Dr. Douglas Christiansen on Community Service and the Admissions Process
Just before Thanksgiving, we discussed how important it is to paint a truthful portrait of yourself and your aspirations in your personal essay – not to simply regurgitate what you think admissions officers want to hear. That same logic can be applied to your extracurricular and service-related activities as well. Despite recent claims that students must be able to show a significant commitment to community service (literally defined) to gain acceptance to highly-selective colleges, it is actually more important that your counselor sees a history of commitment to any activity or pursuit that positively affected (and was affected by) a student.
This idea was expanded on at length by Dr. Douglas Christiansen, Vanderbilt’s Vice Provost for Enrollment and Dean of Admissions, in a recent article on the website College Admission:
While it is true that being involved in activities outside of the classroom is critical to admission at highly-selective colleges and/or universities, what is not necessarily true is that the involvement comes only in an area of community service or that community service is viewed at a higher level in the selection process. What is truly important, regardless of the activity, is the student’s level of commitment and engagement. Admission officers want to see dedication to an organization or group — a personal commitment that has lasted over time, not just a two-weekend visit to a soup kitchen that looks good on paper. What is critical is the personal investment by the student to something meaningful at his school or in her corner of the world.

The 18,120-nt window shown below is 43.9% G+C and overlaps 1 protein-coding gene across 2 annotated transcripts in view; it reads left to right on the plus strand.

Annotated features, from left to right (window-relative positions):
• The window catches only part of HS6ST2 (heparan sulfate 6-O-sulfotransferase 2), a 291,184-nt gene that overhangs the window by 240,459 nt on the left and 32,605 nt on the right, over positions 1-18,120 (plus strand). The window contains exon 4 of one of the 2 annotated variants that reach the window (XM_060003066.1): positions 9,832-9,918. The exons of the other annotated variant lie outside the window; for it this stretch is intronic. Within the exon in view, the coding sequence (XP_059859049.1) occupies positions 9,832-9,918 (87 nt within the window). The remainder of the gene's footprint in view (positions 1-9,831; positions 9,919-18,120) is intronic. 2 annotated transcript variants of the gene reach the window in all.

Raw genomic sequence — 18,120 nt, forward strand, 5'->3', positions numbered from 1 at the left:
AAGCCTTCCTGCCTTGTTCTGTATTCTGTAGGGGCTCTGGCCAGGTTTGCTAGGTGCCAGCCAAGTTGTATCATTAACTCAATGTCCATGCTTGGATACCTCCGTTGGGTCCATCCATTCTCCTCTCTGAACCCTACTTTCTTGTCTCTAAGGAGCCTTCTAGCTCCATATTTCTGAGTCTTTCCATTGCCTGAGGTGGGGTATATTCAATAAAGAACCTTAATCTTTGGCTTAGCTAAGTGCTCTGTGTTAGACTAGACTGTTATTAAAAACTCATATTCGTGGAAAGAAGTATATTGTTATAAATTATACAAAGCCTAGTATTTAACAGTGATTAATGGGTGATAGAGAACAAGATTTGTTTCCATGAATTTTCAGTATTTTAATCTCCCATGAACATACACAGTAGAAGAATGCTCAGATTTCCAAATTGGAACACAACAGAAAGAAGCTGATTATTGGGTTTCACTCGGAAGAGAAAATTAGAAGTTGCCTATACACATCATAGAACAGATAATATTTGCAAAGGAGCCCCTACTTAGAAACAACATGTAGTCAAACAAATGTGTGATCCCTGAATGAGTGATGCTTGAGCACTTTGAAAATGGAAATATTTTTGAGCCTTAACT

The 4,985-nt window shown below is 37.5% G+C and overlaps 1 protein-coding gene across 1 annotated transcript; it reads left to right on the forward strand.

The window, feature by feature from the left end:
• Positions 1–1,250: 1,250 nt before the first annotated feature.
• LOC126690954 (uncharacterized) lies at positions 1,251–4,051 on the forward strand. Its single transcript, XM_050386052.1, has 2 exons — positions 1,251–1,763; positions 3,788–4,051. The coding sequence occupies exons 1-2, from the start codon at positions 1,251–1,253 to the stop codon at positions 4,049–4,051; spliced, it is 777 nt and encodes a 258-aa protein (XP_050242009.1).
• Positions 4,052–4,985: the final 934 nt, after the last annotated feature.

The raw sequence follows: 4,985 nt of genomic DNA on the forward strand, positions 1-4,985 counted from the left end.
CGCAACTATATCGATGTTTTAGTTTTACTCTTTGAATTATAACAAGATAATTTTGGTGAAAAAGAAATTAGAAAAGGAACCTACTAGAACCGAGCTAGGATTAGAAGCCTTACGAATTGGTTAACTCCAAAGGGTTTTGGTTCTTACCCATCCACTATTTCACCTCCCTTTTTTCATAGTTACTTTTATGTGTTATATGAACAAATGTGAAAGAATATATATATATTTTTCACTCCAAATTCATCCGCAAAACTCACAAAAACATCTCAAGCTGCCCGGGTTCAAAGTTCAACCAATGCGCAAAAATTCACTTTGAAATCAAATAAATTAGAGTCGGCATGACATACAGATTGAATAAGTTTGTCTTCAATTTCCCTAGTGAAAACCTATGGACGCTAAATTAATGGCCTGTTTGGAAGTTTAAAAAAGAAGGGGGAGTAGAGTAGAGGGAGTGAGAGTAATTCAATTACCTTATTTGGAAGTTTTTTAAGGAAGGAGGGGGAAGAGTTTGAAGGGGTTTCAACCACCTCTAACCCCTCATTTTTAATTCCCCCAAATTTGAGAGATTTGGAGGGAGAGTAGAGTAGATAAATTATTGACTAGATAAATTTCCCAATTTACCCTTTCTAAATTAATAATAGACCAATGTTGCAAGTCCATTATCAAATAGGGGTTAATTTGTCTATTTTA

We want to see how involvement in the activity – be it work, sports, music, art, performance, or community service – changed the student’s perspective of the world and how the student changed that organization, team, or performance because of his or her involvement. What insight and learning did the student acquire as a result of participating? Did the student make a meaningful contribution? In other words, not only is the difference the student made to the organization important, but also the difference the organization made within the student. Did the participation and leadership give the student some personal insight or a different perspective of his/her personal situation? Did his or her outlook on life or priorities change as a result of being involved with this group?
Being dedicated and passionate about something other than class work is critical, not only as a college applicant, but as a human being, and colleges and universities want to see that in the application process – but this involvement and leadership can happen in many, many areas and is not tied to one specific endeavor.
College Admission, which is a companion to the book College Admission: From Application to Acceptance, Step by Step, authored by Christine VanDeVelde and Robin Mamlet, features Dr. Christiansen’s commentary in full, as well as some additional context on this issue. Make sure to read the entire post.
And, don’t forget: Remember to tell us who you are in your application. You’ve earned the right to!